Panel that made case for war investigated
WASHINGTON – The Defense Department’s inspector general’s office said Friday it had begun investigating a Pentagon team that former Undersecretary of Defense Douglas Feith used to build the U.S. case against Saddam Hussein and plan the Iraq war.
The investigation is likely to call fresh attention to the Bush administration’s case for war as the White House faces criticism that it exaggerated Baghdad’s threat.
Shelton R. Young, the Pentagon’s acting deputy inspector general for intelligence, told senior Pentagon officials Wednesday that his office would investigate whether Feith’s operation “conducted unauthorized, unlawful or inappropriate intelligence activities.”
Sen. Pat Roberts, R-Kan., the chairman of the Senate Intelligence Committee, and Sen. Carl Levin of Michigan, a senior Democrat on the panel, requested the investigation. The Pentagon released Young’s memo describing the inquiry Friday evening.
The investigation is expected to focus on the work of analysts who spent months before the U.S. invasion of Iraq sifting intelligence reports for evidence that Hussein’s government had ties to al-Qaida – a claim administration officials used in making the case for war.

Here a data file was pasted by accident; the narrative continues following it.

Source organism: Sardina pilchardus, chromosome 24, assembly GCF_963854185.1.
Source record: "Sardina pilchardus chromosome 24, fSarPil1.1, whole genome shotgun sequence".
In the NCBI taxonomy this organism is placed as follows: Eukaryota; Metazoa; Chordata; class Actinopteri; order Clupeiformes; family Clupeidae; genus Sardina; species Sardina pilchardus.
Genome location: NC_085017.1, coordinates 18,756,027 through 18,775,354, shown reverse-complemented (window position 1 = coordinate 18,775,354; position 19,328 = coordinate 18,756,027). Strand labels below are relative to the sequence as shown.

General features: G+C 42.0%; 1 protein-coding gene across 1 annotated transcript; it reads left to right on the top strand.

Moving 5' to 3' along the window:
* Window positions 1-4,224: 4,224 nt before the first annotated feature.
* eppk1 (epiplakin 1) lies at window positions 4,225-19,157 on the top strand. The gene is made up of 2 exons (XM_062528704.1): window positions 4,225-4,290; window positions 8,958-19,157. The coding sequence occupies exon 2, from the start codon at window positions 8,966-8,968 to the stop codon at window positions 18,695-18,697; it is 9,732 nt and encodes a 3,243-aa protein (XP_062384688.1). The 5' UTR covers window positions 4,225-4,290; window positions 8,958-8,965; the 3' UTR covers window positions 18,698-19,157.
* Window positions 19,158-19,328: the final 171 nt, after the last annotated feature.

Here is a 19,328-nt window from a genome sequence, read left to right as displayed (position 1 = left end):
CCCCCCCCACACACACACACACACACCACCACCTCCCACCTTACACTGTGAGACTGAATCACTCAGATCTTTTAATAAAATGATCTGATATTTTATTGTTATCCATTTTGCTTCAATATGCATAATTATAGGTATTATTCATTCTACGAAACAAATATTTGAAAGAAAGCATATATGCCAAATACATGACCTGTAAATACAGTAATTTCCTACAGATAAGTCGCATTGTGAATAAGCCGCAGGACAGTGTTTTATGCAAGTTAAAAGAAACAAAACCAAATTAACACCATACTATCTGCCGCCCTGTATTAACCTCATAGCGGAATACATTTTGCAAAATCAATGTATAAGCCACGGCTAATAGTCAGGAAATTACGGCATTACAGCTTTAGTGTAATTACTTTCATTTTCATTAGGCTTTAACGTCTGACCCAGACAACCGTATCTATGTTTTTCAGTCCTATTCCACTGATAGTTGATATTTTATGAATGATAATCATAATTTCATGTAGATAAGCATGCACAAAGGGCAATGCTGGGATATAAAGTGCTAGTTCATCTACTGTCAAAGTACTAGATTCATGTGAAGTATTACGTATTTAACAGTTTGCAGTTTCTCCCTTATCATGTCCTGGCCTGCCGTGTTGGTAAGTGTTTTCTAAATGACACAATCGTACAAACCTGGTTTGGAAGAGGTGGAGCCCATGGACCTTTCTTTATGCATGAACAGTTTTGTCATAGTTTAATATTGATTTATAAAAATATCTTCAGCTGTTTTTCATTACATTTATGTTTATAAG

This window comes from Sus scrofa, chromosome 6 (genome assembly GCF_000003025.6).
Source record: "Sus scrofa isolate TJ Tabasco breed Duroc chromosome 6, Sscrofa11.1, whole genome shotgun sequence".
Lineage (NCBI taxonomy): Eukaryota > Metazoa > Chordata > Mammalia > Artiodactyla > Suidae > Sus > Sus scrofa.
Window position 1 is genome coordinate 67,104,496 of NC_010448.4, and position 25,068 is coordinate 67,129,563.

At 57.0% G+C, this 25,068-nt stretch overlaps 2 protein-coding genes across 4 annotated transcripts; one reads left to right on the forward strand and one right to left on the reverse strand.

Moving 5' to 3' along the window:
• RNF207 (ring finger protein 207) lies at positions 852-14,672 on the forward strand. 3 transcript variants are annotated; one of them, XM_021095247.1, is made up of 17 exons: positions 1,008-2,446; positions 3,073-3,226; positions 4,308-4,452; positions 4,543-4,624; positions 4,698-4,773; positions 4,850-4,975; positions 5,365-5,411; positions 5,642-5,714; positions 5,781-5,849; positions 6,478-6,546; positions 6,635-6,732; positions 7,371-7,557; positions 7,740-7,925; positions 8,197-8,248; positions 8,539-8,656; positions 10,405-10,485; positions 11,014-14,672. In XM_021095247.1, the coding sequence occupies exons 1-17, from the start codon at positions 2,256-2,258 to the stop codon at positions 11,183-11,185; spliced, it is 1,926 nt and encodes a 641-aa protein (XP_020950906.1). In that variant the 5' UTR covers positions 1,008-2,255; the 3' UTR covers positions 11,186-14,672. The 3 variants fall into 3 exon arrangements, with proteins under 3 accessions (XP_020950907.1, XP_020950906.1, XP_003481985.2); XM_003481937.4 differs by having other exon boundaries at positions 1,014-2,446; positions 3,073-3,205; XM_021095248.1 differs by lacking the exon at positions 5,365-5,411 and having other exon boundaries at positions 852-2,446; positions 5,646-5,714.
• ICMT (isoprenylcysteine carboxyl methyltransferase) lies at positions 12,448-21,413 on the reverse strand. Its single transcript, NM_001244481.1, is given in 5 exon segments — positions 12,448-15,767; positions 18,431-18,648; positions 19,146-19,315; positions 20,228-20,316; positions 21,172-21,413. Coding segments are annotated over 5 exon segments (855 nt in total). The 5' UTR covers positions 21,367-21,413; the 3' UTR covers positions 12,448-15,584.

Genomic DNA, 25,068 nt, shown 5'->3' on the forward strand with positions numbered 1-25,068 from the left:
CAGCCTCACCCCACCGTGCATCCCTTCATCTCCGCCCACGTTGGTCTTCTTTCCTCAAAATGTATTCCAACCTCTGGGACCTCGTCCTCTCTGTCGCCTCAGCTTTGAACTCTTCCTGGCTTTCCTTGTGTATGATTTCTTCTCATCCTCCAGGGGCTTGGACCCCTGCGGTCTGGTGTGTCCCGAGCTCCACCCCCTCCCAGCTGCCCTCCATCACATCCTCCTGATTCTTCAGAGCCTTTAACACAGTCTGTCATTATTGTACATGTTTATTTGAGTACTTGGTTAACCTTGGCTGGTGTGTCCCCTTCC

As the Pentagon’s third-ranking civilian official, Feith was one of the administration’s most influential advocates of toppling Hussein’s regime. His advocacy of a hard line toward Hussein turned his office into the nerve center for U.S. policy toward Iraq. Feith resigned earlier this year.
Soon after the Sept. 11 attacks, Feith assigned two Pentagon staff members to sift raw intelligence to determine whether the U.S. intelligence community had missed links between rogue states and international terrorist networks.
The two-member intelligence unit claimed to have discovered links that the CIA had overlooked, and briefed the National Security Council, the CIA, and members of Vice President Dick Cheney’s staff.
A Feith memorandum about the group’s discoveries was leaked to the news media. Cheney presented it as the “best source” on the links between al-Qaida and Iraq.